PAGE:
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Re: ACTION: technique icon totals

From: Jan Richards <jan.richards@utoronto.ca>
Date: Wed, 24 Jul 2002 11:34:58 -0400
Message-ID: <3D3EC922.4110ABFC@utoronto.ca>
To: w3c-wai-au@w3.org

Charles,

Sorry for the confusion. I am NOT saying that a technique is less
"useful" if it applies to more than one category (in fact it's possibly
more useful). I AM trying to measure the usefulness of the
categorization scheme we have chosen. In other words, "is the
categorization scheme making divisions among the techniques that are
useful for tool developers". Here are two examples of what I mean:

1. An efficient categorization scheme is male/female (it is ~100%
efficient in dividing people).

2. An inefficient categorization scheme is "people who drink
water"/"people who eat bread" (it is inefficient because so many people
fall into both categories)

If, as we have with ATAG, the efficiency of the categorization scheme is
low we may want to look at whether it is worthwhile to keep it. Of
course, my reordering proposal mentions that we might want to use a
different categorization scheme for each tier - to increase the
efficiency - but this may be too complicated.

Cheers,
Jan

Charles McCathieNevile wrote:
> 
> I don't understand your assumption that efficiency is implied by each
> technique being useful for exactly one type of tool. Since it is such an
> important basis for the rest of your analysis, could you please explain it
> further?
> 
> Cheers
> 
> Charles
> 
> On Wed, 24 Jul 2002, Jan Richards wrote:
> 
> >
> >Matt,
> >
> >Thanks for providing the raw count. A quick and dirty analysis shows
> >that:
> >
> >In the worst case scenario (0% efficiency), each technique would apply
> >to every category, so the categories mean nothing:
> >
> >   # of icons = # of techniques * # of categories
> >
> >In the best case scenario (100% efficiency), each technique would belong
> >to only one category, so:
> >
> >   # of icons = # of techniques
> >
> >So, for the whole document:
> >
> >> Markup Editing Tools: 96
> >> Multimedia Creation Tools: 75
> >> Content Management Tools: 78
> >> Programming Tools: 55
> >> Conversion Tools: 6
> >
> ># of Techniques: 106
> >BEST CASE = 106 Icons
> >WORST CASE = 530 Icons
> >ACTUAL = 310 Icons (~52% efficiency)
> >*EFFICIENCY = 100% - (ACTUAL - BEST CASE)/(WORST CASE - BEST CASE)
> >
> >But some guidelines are more efficient than others:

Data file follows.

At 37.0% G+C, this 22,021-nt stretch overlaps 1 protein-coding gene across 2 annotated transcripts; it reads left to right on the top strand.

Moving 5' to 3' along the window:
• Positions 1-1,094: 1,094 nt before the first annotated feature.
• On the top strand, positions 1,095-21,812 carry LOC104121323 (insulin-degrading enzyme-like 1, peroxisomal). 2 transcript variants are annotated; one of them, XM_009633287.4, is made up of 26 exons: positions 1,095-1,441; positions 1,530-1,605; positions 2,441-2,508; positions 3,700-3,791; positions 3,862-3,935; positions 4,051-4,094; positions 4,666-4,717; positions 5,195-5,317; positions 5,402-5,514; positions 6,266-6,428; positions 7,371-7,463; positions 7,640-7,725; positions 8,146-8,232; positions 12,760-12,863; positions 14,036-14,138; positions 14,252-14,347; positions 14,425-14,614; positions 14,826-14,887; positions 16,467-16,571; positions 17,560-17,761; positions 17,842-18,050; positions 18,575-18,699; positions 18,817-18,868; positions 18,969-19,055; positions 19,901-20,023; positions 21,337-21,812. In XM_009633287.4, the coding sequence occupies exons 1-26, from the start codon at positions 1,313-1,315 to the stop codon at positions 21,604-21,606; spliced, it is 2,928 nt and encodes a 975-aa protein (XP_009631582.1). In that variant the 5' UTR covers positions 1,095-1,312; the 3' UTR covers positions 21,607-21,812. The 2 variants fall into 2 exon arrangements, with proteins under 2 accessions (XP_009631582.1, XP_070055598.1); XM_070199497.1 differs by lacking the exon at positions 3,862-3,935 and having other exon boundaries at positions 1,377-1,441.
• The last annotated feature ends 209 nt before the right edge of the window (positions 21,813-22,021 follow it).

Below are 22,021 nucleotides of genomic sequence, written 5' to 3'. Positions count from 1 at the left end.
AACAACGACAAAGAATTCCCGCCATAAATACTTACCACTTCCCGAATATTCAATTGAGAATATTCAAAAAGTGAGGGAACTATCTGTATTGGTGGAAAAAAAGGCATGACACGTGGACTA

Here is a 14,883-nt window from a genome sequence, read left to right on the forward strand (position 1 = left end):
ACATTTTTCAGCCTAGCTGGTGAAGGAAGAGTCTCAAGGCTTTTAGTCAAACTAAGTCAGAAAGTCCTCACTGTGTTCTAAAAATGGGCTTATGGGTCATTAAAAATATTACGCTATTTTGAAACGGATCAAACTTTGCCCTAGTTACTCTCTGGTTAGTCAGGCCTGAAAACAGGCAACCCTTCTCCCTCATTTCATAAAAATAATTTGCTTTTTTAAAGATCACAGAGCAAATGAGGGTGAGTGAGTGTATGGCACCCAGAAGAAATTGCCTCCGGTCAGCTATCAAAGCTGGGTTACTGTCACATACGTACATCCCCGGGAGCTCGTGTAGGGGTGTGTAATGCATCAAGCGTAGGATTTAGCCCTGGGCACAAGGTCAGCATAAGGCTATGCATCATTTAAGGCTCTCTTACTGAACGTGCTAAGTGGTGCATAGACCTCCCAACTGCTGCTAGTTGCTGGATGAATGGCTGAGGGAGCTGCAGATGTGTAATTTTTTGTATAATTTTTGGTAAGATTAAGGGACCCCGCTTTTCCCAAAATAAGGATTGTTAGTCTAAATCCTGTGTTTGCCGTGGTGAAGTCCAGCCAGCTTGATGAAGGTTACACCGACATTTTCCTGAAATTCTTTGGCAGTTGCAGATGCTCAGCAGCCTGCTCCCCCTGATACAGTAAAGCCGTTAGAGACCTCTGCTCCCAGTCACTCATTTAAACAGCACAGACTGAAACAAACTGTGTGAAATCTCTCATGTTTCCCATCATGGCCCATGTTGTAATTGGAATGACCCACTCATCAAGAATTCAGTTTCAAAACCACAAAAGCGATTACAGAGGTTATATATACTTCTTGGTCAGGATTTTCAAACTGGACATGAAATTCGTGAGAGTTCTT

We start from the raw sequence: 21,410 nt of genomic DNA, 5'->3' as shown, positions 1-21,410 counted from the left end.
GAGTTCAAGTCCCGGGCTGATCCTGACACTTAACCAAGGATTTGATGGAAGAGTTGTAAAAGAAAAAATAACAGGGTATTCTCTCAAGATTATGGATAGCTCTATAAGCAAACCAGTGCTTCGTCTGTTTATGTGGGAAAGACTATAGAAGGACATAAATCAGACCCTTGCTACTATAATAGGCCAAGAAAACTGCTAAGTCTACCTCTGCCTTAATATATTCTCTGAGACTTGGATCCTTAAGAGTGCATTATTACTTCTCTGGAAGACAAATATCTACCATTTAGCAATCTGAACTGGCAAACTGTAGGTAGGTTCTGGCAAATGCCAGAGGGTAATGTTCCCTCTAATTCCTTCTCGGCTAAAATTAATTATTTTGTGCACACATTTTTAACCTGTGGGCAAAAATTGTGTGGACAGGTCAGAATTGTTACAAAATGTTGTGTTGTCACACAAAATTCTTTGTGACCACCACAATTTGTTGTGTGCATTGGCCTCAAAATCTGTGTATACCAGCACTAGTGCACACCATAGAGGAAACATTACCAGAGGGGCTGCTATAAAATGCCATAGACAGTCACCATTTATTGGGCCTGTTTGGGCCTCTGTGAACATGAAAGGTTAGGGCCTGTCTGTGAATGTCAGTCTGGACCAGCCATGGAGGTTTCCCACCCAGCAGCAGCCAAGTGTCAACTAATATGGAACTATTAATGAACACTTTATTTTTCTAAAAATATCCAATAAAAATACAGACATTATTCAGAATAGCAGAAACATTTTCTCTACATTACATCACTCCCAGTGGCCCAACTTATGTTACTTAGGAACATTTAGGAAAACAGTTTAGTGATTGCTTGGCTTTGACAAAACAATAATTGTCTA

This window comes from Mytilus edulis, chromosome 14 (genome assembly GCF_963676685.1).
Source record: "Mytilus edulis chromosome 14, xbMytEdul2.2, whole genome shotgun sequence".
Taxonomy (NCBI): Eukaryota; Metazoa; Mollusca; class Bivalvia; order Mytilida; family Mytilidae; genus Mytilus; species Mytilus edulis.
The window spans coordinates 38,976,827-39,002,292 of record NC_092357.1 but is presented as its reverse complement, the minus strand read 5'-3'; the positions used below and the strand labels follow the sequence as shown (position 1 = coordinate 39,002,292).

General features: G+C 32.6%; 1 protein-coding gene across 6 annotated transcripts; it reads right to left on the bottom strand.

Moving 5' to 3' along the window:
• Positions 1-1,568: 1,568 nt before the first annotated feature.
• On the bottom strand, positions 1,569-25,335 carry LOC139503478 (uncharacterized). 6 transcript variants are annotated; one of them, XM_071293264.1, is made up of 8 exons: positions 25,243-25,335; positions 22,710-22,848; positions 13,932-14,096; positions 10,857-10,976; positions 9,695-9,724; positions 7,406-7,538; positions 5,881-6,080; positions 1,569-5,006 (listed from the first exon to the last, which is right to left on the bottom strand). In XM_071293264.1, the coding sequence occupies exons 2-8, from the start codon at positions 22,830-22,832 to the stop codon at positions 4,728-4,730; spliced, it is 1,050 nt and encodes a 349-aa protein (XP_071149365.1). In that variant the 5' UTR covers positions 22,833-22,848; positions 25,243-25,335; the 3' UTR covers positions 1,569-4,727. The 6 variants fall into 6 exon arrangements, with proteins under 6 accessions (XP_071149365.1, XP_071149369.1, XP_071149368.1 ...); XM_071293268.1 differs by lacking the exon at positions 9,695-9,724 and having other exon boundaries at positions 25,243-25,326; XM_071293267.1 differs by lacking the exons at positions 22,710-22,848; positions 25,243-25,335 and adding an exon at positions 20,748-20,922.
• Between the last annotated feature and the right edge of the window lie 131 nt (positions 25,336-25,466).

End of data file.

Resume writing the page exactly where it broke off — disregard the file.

> >
> >> G6:
> >> Markup Editing Tools: 12
> >> Multimedia Creation Tools: 12
> >> Content Management Tools: 12
> >> Programming Tools: 12
> >> Conversion Tools: 0
> >> None specified: 2
> >
> ># of Techniques: 12
> >BEST CASE = 12 Icons
> >WORST CASE = 60 Icons
> >ACTUAL = 48 Icons (~25% efficiency)
> >
> >> G7:
> >> Markup Editing Tools: 23
> >> Multimedia Creation Tools: 12
> >> Content Management Tools: 10
> >> Programming Tools: 7
> >> Conversion Tools: 0
> >> None specified: 1
> >
> ># of Techniques: 28
> >BEST CASE = 28 Icons
> >WORST CASE = 140 Icons
> >ACTUAL = 52 Icons (~79% efficiency)
> >
> >Unfortunately much of our efficiency is provided by the fact that the
> >Conversion Tool category is used just 6 times. Leaving out this
> >category, the efficiency scores are:
> >
> >All techniques: 38%
> >G6: 0% (all techniques apply to all 4 categories)
> >G7: 71%
> >
> >--
> >Cheers,
> >Jan
> >
> >/\/\/\/\/\/\/\/\/\/\/\/\/\/\/\/\/\/\/\/\/\/\/\/\
> >
> >Jan Richards
> >
> >User Interface Design Specialist
> >Adaptive Technology Resource Centre (ATRC)
> >University of Toronto
> >
> >@: jan.richards@utoronto.ca
> >P: (416) 946-7060
> >F: (416) 971-2896
> >
> >/\/\/\/\/\/\/\/\/\/\/\/\/\/\/\/\/\/\/\/\/\/\/\/\
> >
> 
> --
> Charles McCathieNevile    http://www.w3.org/People/Charles  phone: +61 409 134 136
> W3C Web Accessibility Initiative     http://www.w3.org/WAI  fax: +33 4 92 38 78 22
> Location: 21 Mitchell street FOOTSCRAY Vic 3011, Australia
> (or W3C INRIA, Route des Lucioles, BP 93, 06902 Sophia Antipolis Cedex, France)


/\/\/\/\/\/\/\/\/\/\/\/\/\/\/\/\/\/\/\/\/\/\/\/\

Jan Richards

User Interface Design Specialist
Adaptive Technology Resource Centre (ATRC)
University of Toronto

@: jan.richards@utoronto.ca
P: (416) 946-7060
F: (416) 971-2896

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Received on Wednesday, 24 July 2002 11:35:04 GMT

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